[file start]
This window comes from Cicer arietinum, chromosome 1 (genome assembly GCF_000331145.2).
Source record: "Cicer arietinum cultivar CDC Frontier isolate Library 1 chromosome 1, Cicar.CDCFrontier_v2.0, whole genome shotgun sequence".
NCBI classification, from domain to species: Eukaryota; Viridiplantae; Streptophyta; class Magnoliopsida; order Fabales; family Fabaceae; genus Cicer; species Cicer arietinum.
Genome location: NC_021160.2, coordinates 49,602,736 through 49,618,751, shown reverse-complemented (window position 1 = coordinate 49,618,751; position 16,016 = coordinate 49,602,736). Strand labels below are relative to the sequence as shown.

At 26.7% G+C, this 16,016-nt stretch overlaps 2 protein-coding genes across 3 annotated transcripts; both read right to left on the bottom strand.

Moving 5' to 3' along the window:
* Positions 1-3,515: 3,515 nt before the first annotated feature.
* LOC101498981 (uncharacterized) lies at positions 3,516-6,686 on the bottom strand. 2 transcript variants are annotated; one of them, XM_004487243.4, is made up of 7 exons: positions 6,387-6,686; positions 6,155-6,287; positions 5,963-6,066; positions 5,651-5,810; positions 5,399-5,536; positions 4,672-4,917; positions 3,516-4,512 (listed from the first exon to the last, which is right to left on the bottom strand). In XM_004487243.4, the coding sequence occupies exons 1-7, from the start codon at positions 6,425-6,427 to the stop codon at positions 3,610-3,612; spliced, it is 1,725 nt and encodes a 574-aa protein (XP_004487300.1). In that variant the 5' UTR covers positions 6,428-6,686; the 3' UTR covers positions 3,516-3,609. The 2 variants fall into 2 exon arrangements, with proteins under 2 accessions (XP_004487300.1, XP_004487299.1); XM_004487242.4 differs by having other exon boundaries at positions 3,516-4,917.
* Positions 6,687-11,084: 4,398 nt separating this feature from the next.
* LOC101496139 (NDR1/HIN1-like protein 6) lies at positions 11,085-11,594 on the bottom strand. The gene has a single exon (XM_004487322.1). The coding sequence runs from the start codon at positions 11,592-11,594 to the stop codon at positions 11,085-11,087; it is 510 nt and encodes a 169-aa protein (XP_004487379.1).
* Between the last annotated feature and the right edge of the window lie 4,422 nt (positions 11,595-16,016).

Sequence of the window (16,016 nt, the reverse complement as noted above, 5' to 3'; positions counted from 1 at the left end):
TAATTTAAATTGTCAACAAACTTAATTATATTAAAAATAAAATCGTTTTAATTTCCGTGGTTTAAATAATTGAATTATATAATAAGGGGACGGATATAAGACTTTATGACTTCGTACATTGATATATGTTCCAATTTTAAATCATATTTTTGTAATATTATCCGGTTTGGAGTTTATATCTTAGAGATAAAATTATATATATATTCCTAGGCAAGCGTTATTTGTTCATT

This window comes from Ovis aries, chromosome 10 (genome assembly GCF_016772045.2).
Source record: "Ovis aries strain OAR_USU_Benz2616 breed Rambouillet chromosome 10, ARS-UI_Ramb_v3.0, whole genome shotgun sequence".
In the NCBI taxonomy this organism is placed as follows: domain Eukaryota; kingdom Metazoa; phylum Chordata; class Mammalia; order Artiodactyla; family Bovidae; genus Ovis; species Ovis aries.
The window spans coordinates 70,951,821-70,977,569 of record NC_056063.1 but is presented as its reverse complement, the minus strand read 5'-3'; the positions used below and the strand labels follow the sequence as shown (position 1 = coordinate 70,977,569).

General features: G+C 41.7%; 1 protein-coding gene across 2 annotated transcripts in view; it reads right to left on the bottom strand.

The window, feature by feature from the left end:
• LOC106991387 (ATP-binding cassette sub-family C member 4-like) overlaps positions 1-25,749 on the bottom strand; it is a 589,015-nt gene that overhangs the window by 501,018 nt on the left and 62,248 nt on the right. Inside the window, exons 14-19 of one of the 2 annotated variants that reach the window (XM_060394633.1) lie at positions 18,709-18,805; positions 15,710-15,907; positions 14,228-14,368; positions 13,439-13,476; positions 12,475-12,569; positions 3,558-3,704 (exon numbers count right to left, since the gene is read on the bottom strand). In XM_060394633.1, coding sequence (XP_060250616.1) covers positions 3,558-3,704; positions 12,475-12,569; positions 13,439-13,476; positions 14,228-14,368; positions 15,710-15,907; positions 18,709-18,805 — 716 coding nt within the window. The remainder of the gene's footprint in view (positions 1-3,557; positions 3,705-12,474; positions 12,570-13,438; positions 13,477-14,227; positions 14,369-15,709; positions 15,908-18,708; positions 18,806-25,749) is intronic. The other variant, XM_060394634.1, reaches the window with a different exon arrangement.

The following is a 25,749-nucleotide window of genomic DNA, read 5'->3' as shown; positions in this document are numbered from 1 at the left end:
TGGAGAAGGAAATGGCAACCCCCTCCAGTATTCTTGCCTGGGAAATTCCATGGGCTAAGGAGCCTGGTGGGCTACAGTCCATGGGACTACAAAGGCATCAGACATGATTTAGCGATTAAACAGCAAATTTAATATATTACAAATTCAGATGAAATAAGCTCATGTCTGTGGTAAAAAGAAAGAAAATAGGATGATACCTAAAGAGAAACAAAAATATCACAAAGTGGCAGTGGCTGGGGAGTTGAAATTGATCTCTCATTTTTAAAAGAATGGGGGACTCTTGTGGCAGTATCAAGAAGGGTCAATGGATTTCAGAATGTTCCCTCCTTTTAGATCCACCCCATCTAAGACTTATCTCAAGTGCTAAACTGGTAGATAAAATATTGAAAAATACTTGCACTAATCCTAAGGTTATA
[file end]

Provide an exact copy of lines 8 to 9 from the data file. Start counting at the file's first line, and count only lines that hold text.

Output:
* LOC101498981 (uncharacterized) lies at positions 3,516-6,686 on the bottom strand. 2 transcript variants are annotated; one of them, XM_004487243.4, is made up of 7 exons: positions 6,387-6,686; positions 6,155-6,287; positions 5,963-6,066; positions 5,651-5,810; positions 5,399-5,536; positions 4,672-4,917; positions 3,516-4,512 (listed from the first exon to the last, which is right to left on the bottom strand). In XM_004487243.4, the coding sequence occupies exons 1-7, from the start codon at positions 6,425-6,427 to the stop codon at positions 3,610-3,612; spliced, it is 1,725 nt and encodes a 574-aa protein (XP_004487300.1). In that variant the 5' UTR covers positions 6,428-6,686; the 3' UTR covers positions 3,516-3,609. The 2 variants fall into 2 exon arrangements, with proteins under 2 accessions (XP_004487300.1, XP_004487299.1); XM_004487242.4 differs by having other exon boundaries at positions 3,516-4,917.
* Positions 6,687-11,084: 4,398 nt separating this feature from the next.